Between East and West

This was a competition entry which had to incorporate 10 book titles (plus another one for the title) from a list provided by an antiquarian book suppliers. See if you can spot the titles!

We have a small farm nestled between the estates of Westonbirt and Easton Grey. Of course now they are pretty little villages, filling up with weekly commuters, but going back some years it was Mr. Grey to the east and Mr. Birt to the West. Their families are long gone too, but we're still here: have been since they wrote the Domesday Book, and surely will be at Doomsday itself.I love the farmhouse, a microcosmography of country living, socially constructed to have everything - and everyone - in the right place, from the front porch to the back step. The back step is, of course, the place for the neighbours to bring a cup of news. The front door, as unknown to us as a journey to the Frontier, is for the Vicar and coffins. The last coffin was grandmother Dora and with her we lost the last vestiges of the Victorian world. Picture her sitting in her rocking chair by the fire in the kitchen, lace cap on her head, in widow's weeds and her hands always busy - knitting, crocheting, shelling peas, lace making, stringing beans or threading beads.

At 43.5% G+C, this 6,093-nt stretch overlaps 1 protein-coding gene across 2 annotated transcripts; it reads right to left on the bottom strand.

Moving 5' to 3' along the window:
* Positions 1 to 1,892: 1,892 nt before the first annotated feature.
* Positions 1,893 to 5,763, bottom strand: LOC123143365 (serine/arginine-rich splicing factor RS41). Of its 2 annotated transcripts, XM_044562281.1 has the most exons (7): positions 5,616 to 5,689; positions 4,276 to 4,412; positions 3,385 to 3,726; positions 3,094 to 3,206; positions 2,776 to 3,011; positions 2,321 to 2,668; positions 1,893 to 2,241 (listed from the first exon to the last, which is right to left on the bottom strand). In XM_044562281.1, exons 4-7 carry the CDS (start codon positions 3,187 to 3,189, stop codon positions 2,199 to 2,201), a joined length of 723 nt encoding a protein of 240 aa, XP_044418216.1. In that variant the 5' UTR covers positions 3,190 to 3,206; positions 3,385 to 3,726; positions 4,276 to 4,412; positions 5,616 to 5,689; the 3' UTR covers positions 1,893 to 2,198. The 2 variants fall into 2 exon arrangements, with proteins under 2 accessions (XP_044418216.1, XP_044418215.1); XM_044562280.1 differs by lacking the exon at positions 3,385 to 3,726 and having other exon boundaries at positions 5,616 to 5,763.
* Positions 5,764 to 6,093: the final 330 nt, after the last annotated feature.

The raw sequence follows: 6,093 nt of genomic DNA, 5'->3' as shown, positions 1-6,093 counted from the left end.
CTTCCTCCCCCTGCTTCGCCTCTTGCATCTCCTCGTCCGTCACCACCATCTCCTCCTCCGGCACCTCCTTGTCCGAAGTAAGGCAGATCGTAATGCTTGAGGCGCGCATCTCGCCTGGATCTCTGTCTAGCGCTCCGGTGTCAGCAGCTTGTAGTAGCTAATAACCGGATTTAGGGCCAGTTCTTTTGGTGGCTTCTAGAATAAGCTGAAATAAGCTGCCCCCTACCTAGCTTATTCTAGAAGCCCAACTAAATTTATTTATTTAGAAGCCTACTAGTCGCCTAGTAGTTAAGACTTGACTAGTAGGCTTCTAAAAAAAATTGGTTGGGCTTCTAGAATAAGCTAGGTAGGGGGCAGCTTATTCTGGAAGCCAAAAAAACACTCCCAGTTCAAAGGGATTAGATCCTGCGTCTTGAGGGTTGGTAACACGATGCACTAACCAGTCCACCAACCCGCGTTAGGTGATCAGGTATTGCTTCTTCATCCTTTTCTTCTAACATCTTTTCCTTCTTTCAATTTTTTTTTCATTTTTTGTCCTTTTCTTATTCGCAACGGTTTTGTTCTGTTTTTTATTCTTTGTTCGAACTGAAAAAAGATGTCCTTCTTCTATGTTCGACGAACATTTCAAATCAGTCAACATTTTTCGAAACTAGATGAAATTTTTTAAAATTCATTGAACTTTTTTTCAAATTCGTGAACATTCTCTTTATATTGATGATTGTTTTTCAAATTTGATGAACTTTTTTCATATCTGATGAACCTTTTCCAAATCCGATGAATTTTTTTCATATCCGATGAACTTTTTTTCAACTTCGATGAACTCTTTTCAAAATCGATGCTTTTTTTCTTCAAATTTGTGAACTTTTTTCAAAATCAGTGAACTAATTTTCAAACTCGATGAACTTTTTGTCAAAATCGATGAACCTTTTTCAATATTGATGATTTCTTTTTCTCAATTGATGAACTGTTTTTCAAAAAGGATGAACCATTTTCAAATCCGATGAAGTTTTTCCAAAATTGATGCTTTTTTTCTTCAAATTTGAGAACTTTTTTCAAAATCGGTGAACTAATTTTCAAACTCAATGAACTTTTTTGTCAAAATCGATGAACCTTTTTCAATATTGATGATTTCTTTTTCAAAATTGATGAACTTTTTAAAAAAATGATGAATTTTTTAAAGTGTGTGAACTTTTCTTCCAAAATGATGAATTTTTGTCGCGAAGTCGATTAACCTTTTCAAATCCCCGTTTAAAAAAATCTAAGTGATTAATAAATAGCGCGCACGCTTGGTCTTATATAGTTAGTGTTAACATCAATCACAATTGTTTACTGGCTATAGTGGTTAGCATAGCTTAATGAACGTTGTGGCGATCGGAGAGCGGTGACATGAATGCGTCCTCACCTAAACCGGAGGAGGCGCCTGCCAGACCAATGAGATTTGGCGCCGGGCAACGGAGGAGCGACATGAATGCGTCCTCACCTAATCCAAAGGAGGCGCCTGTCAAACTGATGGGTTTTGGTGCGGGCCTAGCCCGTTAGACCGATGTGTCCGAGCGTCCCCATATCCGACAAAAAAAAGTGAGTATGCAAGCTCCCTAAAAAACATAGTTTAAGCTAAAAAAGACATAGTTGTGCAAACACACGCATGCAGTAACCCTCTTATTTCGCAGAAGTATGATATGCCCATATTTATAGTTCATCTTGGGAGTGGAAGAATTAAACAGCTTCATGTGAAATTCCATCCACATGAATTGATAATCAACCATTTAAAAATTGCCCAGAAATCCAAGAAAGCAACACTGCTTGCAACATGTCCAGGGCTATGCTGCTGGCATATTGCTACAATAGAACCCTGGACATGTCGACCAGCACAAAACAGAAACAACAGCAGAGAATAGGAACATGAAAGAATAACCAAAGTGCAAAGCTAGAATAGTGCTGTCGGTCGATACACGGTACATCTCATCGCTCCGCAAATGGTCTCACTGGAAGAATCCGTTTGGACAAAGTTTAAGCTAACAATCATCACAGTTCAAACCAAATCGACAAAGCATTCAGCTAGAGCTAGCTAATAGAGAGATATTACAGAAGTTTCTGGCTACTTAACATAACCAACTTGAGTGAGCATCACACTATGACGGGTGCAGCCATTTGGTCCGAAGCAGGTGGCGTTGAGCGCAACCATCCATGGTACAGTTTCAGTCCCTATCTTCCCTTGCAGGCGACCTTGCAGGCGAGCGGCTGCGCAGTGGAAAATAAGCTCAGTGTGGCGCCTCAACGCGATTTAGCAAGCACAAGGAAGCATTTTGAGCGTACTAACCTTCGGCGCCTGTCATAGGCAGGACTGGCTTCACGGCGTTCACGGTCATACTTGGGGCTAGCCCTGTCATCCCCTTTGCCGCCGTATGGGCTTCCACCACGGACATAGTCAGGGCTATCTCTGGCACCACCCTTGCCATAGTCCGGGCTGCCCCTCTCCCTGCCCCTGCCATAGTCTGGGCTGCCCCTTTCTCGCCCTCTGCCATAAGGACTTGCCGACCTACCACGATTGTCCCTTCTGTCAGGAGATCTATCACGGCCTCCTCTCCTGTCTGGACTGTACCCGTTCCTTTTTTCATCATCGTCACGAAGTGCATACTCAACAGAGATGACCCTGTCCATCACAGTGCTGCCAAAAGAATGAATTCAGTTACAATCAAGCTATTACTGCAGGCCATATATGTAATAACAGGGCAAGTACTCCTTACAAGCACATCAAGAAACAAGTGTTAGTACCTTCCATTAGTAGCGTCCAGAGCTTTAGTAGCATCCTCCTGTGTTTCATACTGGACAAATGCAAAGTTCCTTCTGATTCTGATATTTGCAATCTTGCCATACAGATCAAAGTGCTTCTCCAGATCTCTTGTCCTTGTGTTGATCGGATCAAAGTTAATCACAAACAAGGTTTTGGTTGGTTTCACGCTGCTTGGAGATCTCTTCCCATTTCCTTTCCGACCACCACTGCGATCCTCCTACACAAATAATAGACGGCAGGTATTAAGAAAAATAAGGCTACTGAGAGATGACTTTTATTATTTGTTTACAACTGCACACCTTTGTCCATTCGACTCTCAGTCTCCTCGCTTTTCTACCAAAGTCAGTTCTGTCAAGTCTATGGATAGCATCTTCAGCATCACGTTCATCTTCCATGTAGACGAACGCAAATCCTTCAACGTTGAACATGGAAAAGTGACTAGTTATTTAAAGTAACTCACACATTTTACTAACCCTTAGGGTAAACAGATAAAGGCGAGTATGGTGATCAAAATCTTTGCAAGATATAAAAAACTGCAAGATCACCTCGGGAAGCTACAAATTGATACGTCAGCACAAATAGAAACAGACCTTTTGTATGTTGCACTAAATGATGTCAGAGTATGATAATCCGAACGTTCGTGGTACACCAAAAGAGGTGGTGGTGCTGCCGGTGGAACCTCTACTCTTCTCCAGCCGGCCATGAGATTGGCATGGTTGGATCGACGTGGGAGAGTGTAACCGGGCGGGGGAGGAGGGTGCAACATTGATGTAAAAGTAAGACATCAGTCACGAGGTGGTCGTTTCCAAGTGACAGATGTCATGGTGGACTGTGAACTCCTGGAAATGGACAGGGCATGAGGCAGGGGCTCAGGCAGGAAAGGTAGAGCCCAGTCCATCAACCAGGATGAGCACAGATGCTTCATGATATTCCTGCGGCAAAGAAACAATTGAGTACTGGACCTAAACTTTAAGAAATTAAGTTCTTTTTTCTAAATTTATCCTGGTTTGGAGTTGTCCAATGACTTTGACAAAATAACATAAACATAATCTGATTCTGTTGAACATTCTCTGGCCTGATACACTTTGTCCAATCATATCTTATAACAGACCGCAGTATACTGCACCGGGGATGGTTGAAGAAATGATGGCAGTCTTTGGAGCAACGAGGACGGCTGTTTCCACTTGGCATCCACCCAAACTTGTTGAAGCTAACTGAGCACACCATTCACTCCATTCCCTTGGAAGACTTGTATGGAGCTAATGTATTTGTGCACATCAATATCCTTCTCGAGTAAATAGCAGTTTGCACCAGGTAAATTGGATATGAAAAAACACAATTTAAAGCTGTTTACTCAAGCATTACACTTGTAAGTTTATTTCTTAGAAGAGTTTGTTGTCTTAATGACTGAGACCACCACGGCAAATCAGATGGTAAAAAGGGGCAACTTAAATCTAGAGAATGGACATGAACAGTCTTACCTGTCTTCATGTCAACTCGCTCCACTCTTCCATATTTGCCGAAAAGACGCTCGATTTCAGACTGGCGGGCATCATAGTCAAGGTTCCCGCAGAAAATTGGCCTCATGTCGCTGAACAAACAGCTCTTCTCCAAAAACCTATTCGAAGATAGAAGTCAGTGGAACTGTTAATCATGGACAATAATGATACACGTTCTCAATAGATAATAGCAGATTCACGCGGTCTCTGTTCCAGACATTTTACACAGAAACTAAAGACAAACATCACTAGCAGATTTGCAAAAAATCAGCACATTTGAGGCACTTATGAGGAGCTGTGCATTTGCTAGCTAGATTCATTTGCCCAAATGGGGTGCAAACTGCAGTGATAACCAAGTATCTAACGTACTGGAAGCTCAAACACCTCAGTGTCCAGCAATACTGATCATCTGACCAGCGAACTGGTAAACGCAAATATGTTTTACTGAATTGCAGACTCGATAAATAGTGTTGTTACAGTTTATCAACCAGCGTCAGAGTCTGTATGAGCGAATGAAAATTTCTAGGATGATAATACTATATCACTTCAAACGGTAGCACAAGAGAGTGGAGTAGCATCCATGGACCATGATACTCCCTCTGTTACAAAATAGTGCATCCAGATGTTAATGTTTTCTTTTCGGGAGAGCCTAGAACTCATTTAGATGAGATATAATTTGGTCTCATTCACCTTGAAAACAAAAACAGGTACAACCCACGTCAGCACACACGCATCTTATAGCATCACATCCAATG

The parlour suffers under the burdens of formality and lack of use. A stuffy room, almost as antiquated as Dora, no modern painters here. Some dreary pastoral scenes adorn the walls, and the ugliest china figurines you ever saw fill a glass-fronted cabinet. We used to produce hilarious parodies and burlesque pieces based on the imagined lives of the 'Chinese People', as we called them as children.
The kitchen is the hub of our universe, always warm, never empty, clutter everywhere. The old pans never left the range and there was always the smell of baking in the air. Not that we ever had anything fancy: only country fare so plain that sometimes we felt as if we were under siege. This was Mother's stronghold and she would put to work anyone who ventured in. But what else was to be expected with so many mouths to feed and so little money to do it with.
My favourite place, though, is the little attic bedroom I shared with my two sisters. Here we could hide away from the fussing and demands of the family, escape for a quiet talk after the long walk home from school, and work on our scrapbooks. I found snippets from the local paper, cards and invitations, and even the occasional photograph. It became in time a calendar of consolation as my life produced its share of happiness and grief, and I enjoy pondering its contents even now.

In case you missed any of the titles, they were:

Domesday Book


A Cup of News

Journey to the Frontier

The Victorian World Picture

The Burdens of Formality

Modern Painters

Parodies and Burlesque Pieces

Under Siege

A Calendar of Consolation

| Hunter | Mavis and Ethel